TFRS 15, ‘Revenue from contracts with customers’

A new Thai Financial Reporting Standard, TFRS 15, ‘Revenue from contracts with customers’, has been issued and will be applied to accounting periods beginning on or after 1 January 2019 (early adoption is permitted).

Keywords: Mazars, Thailand, Accounting, TFRS 15, IFRS 15

18 October 2018

Mazars has already published two publications relating to IFRS equivalent standard, IFRS 15:

This standard provides accounting requirements for all revenue arising from contracts with customers. It affects all entities that enter into contracts to provide goods or services to their customers, unless the contracts are within the scope of other TFRS requirements, such as revenue recognition for leases, financial instruments, or financial guarantee contracts.

The standard describes the principles that an entity must apply to measure and recognize revenue and the related cash flows. The core principle is that an entity will recognize revenue at the amount that reflects the consideration to which the entity expects to be entitled in exchange for transferring the goods or services to customers.

The principles in TFRS 15 are applied using the following five steps:

1.   Identifying the contract with the customer

2.   Identifying the performance obligations in the contract

3.   Determining the transaction price

4.  Allocating the transaction price to the performance obligations in the contract

5. Recognizing revenue when (or as) the entity meets a performance obligation

As a result, the entities will need to exercise judgment when considering the terms of the contract and all of the facts and circumstances, including implied contract terms. This standard will have a significant effect on many businesses across a variety of industry sectors, such as technology, telecommunication, retail, wholesale and distribution, software development, and intellectual property.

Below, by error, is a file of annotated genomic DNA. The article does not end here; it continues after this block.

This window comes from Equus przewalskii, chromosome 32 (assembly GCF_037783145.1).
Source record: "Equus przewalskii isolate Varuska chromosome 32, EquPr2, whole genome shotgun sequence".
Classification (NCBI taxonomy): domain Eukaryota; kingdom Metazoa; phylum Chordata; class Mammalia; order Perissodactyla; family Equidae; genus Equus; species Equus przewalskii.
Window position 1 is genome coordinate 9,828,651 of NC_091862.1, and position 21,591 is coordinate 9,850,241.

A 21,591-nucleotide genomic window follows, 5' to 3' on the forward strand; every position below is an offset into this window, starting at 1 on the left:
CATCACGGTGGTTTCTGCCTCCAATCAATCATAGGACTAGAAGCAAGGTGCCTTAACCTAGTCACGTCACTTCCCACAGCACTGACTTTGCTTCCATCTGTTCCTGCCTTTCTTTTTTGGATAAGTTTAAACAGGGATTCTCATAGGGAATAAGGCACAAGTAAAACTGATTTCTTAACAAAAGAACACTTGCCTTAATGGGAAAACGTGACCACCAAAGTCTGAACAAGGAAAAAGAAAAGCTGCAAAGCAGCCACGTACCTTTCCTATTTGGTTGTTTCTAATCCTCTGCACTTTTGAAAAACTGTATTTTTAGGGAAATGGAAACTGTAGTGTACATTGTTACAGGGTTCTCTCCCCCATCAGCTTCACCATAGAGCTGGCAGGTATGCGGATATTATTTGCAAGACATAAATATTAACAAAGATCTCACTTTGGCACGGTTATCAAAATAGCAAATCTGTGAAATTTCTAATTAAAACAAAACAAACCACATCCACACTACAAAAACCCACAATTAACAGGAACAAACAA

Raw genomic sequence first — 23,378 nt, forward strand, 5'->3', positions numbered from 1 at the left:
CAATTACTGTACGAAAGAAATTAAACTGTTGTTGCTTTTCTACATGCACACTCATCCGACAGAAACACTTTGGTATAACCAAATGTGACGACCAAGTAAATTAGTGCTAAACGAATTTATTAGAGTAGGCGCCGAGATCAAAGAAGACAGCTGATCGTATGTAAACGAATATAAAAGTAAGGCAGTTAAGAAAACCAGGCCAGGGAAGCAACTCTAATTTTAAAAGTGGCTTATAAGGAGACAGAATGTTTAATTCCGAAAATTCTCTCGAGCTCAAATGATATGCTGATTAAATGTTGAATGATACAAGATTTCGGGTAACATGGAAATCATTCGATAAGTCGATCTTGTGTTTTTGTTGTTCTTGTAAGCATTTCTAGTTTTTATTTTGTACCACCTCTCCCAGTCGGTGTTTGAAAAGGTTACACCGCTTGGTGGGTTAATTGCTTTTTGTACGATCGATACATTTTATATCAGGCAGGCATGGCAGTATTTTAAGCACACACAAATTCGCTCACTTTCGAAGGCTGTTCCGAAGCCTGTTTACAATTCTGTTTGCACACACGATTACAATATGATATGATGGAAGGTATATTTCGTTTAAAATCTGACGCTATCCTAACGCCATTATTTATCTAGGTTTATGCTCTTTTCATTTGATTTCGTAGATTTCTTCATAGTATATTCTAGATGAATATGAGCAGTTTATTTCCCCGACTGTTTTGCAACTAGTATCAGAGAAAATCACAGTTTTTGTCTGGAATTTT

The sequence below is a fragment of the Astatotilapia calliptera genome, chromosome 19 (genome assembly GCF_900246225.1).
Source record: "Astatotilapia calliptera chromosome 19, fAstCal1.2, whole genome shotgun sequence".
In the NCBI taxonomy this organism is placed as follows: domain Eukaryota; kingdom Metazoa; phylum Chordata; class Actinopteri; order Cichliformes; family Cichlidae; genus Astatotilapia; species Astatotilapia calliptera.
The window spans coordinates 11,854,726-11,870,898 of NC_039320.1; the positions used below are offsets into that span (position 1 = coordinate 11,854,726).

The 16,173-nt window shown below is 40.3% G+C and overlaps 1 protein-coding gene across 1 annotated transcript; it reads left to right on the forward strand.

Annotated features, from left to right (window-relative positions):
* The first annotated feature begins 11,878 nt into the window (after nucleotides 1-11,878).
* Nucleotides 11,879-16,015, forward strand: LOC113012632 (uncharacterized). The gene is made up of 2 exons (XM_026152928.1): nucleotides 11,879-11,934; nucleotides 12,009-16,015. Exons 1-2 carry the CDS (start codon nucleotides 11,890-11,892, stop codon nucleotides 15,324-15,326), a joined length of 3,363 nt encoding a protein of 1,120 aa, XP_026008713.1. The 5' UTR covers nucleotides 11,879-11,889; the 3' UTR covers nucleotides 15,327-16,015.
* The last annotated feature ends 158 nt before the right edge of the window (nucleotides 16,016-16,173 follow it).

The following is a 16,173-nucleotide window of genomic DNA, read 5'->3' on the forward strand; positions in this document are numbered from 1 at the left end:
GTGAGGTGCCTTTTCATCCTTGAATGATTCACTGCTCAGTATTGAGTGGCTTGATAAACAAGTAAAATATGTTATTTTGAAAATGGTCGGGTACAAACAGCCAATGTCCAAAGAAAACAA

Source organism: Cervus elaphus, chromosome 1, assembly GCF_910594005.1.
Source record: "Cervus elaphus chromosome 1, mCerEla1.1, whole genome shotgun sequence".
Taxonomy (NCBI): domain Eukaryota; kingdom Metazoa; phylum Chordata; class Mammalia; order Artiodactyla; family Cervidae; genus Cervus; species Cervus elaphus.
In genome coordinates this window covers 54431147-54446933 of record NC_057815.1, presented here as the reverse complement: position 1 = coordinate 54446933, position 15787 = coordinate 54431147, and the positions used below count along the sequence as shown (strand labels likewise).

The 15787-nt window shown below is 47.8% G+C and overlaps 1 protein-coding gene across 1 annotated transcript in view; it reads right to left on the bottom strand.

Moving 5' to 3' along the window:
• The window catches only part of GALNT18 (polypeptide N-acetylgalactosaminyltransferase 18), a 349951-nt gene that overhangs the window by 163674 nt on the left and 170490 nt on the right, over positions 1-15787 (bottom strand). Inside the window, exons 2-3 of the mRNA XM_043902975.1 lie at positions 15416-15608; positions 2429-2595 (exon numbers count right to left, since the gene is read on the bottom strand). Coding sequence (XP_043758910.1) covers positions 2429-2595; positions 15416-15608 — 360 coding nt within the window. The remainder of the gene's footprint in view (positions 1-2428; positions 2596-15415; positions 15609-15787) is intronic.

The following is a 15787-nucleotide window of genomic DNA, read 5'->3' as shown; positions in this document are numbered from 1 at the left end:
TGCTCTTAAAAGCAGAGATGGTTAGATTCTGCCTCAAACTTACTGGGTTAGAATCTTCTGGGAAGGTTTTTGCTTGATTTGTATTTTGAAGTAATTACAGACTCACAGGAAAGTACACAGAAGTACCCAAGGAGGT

1. Entity A has entered into an agreement with Entity B to sell machinery together with maintenance services for a five-year period. The total value of the contract is THB 1.5 million. The maintenance services are an obligation to be performed separately.

The standard price of the machinery is THB 1.5 million and the fees for maintenance services for five years are THB 0.5 million. These fees do not include interest.

Based on the principles set out in TFRS 15, allocation of the transaction price for the performance obligations in the contract is as follows:

The performance obligations in the contract

Standard selling price (in Thai baht)

Allocation of the transaction price for the performance obligations (in Thai baht)

Calculation (in Thai baht)

Price of machinery



(1,500,000 / 2,000,000) x 1,500,000

Maintenance service fees



(500,000 / 2,000,000) x 1,500,000





The accounting for this transaction should be recorded as follows:

Debit (in Thai baht)

Credit (in Thai baht)

Cash at bank or accounts receivable – trade


Revenue from sales


Recognition of revenue from the sale of machinery when Entity A has transferred the machinery to Entity B

Cash at bank or accounts receivable – trade


Revenue from maintenance services


Recognition of revenue from maintenance services based on the straight-line method (375,000/5 years)

First-time application of TFRS 15

With regards to the transition, TFRS 15 provides guidelines on choosing between two methods of applying the new standard as follows:

1. Retroactively to each prior period presented (“full retroactive method”) applying TAS 8, “Accounting Policies, Changes in Accounting Estimates and Errors”.

As a result, for the financial statements for 2019, the company would revise its 2017 and 2018 financial statements to reflect the new standard, and record the cumulative effect of the change recognized in opening retained earnings as of 1 January 2018.

However, the standard provides a number of options, including the following:

a. For a completed contract – the entities are not required to restate any contracts that began and were completed within the same annual reporting period.

b. For a completed contract with a variable consideration – an entity may use the transaction price at the date that the contract was completed rather than an estimated variable consideration in the comparative reporting period.

c. For all periods presented before the date of initial application, an entity need not disclose the transaction price allocated to remaining performance obligations or explain when the entity expects to recognize the amount as revenue.

2.   Retroactively, with the cumulative effect of initially applying the new standard at the date of adoption (“modified retroactive method”).

Therefore, for the financial statements for 2019, the company would not revise its 2017 or 2018 financial statements, but would record the cumulative effect of the change recognized in opening retained earnings as of 1 January 2019.

For more information, please visit the FAP website and IASPlus website.